Blakemore Pens Editorial on General MacArthur for ‘Great Lives’ Lecture

Professor of Modern European History and Military History Porter Blakemore

Professor of Modern European History and Military History Porter Blakemore

Professor of Modern European History and Military History Porter Blakemore, a former naval officer and aviator, penned an editorial in The Free Lance-Star newspaper in advance of his “Great Lives” lecture on General Douglas MacArthur on Feb. 18. View the lecture here.

DOUGLAS MacArthur is one of the most famous American military officers of the first half of the 20th century. As a young brigadier general in 1918, he was poised for a distinguished future that held great promise.

Yet his potential produced enigmatic success and failure in the career that followed. Today, while some historians consider him one of the great captains of history, others disparage his accomplishments.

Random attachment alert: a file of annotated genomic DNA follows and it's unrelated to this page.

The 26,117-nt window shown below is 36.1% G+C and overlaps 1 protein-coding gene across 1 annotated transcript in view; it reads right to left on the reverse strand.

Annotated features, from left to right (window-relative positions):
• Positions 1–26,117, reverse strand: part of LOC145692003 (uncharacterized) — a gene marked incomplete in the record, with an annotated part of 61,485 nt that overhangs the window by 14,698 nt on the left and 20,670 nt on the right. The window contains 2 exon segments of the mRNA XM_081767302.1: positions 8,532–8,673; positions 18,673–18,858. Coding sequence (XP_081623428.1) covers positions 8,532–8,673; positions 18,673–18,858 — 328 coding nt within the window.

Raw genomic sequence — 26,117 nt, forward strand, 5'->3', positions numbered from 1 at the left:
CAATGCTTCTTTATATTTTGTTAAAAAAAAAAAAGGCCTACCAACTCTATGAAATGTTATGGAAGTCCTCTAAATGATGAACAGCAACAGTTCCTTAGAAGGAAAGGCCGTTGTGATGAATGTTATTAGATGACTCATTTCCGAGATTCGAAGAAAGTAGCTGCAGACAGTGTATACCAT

The truth falls somewhere in the middle. Read more.

Bales Pens Editorial on Horatio Alger for ‘Great Lives’ Lecture

Reference and Humanities Librarian Emeritus Jack Bales

Reference and Humanities Librarian Emeritus Jack Bales

UMW Reference and Humanities Librarian Emeritus Jack Bales penned an editorial in The Free Lance-Star on children’s novelist Horatio Alger that ran in advance of his “Great Lives” lecture on Feb. 16. View the lecture here.

NO AUTHOR of children’s books during the last 30 years of the 19th century was more popular than Horatio Alger Jr. (1832–1899). In subsequent decades, his stereotypical “rags-to-riches” narratives became so familiar that in our own times, the term “Horatio Alger story” has come to be commonly used as shorthand for a person who, through diligence and hard work, rises from poverty to achieve notable success.

The author himself was born in 1832 in Revere, Mass., the son of a Harvard-educated Unitarian minister. Intending to follow in his father’s footsteps, Horatio Jr. graduated from Harvard in 1852.

The several years after graduation, however, were marked by Alger’s indecisive search for a career. Although he was preparing for the ministry, he had a longing to write. His first works, mostly short stories and poems, were aimed at adults. Read more.